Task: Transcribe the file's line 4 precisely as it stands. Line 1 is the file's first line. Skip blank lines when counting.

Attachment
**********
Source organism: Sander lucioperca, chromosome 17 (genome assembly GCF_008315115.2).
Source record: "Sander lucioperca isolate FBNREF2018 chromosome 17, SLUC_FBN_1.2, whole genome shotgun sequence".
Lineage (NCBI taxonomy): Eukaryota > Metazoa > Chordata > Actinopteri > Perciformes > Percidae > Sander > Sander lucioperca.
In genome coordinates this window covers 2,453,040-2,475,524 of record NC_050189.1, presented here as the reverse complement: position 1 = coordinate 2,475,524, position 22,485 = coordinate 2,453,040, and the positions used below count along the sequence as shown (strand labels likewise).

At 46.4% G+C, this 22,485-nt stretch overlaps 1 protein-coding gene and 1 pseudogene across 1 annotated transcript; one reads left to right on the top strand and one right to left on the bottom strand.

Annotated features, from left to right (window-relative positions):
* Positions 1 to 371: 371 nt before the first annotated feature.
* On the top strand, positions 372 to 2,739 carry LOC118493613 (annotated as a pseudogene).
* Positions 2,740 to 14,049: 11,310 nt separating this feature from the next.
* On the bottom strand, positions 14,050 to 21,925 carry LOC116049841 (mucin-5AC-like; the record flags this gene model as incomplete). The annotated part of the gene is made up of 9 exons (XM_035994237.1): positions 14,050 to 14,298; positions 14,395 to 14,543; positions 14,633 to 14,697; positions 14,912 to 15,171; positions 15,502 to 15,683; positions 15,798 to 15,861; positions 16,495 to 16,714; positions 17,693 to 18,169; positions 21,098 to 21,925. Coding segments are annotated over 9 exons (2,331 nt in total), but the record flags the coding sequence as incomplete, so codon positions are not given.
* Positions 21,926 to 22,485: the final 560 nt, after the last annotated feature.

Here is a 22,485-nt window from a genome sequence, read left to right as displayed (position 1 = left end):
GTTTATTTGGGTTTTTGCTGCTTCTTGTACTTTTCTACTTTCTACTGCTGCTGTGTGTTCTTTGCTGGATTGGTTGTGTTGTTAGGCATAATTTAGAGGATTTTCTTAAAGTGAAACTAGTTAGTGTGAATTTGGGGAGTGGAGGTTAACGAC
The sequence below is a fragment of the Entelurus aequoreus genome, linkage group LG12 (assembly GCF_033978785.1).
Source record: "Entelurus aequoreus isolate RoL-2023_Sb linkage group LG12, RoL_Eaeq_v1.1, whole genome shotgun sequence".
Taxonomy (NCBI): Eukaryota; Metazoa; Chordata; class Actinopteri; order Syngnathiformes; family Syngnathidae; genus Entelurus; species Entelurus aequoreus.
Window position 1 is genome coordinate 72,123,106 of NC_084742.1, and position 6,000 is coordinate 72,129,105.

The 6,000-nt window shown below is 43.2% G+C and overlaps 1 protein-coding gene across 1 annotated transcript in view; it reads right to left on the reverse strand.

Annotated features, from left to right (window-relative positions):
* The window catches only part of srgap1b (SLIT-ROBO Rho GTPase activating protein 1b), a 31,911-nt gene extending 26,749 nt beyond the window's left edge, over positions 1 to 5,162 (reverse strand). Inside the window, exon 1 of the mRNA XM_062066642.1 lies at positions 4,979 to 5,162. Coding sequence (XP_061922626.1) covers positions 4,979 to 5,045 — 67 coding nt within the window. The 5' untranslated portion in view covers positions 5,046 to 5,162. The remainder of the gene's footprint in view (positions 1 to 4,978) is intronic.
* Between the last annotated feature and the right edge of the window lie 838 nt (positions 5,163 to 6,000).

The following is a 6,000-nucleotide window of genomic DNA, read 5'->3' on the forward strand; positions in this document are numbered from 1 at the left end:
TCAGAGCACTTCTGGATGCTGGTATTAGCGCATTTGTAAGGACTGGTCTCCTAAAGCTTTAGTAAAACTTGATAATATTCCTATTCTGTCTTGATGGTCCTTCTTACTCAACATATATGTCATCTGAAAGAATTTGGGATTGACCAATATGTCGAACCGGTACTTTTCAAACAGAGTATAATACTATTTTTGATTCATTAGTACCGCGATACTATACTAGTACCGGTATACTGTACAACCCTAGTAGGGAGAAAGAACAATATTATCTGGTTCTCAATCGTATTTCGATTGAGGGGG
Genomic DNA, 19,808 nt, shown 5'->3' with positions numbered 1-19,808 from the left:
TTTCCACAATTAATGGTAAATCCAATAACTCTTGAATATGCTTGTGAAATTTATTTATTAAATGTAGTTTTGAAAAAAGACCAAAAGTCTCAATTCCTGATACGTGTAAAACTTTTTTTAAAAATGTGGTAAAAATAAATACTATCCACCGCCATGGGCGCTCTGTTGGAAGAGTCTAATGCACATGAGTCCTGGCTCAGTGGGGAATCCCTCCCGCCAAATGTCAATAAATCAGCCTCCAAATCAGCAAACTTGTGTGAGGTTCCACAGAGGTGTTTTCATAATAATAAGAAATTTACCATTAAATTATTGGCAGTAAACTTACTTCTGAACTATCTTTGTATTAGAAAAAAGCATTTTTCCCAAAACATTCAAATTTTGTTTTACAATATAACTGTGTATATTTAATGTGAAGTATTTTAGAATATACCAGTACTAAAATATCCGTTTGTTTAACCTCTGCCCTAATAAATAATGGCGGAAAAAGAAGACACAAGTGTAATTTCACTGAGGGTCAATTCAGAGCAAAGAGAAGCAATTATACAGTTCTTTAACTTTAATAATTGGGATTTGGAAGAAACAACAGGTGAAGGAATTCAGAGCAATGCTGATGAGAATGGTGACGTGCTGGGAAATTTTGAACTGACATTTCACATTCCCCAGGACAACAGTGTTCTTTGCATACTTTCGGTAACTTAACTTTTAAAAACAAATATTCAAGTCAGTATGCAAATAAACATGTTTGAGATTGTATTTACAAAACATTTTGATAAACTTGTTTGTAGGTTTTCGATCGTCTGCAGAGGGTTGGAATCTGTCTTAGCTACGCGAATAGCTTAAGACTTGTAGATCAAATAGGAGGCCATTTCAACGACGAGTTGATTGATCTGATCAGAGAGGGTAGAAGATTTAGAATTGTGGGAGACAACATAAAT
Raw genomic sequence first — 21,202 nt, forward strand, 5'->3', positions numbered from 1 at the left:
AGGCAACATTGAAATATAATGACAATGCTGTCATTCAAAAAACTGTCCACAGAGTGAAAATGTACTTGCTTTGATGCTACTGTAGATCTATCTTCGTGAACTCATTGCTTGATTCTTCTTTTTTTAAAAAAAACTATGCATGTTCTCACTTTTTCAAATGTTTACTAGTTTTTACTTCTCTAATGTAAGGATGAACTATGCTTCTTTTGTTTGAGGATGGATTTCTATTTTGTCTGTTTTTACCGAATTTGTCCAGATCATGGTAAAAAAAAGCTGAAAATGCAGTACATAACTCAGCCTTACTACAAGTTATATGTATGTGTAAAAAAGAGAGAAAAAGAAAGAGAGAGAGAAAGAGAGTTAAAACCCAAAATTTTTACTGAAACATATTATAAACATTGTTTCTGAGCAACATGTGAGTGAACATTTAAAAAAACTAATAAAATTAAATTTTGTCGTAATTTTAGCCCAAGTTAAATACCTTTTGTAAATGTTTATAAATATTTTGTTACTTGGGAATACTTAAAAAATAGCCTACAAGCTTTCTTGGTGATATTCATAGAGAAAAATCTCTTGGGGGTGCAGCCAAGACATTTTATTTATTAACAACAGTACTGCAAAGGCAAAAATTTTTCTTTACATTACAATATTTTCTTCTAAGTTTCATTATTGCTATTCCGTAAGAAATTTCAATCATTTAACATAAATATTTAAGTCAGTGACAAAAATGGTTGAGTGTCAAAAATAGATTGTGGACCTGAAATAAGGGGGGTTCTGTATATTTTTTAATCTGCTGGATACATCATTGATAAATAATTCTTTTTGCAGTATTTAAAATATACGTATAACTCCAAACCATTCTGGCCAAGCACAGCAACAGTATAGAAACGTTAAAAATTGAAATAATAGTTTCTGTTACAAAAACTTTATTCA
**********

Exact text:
In genome coordinates this window covers 2,453,040-2,475,524 of record NC_050189.1, presented here as the reverse complement: position 1 = coordinate 2,475,524, position 22,485 = coordinate 2,453,040, and the positions used below count along the sequence as shown (strand labels likewise).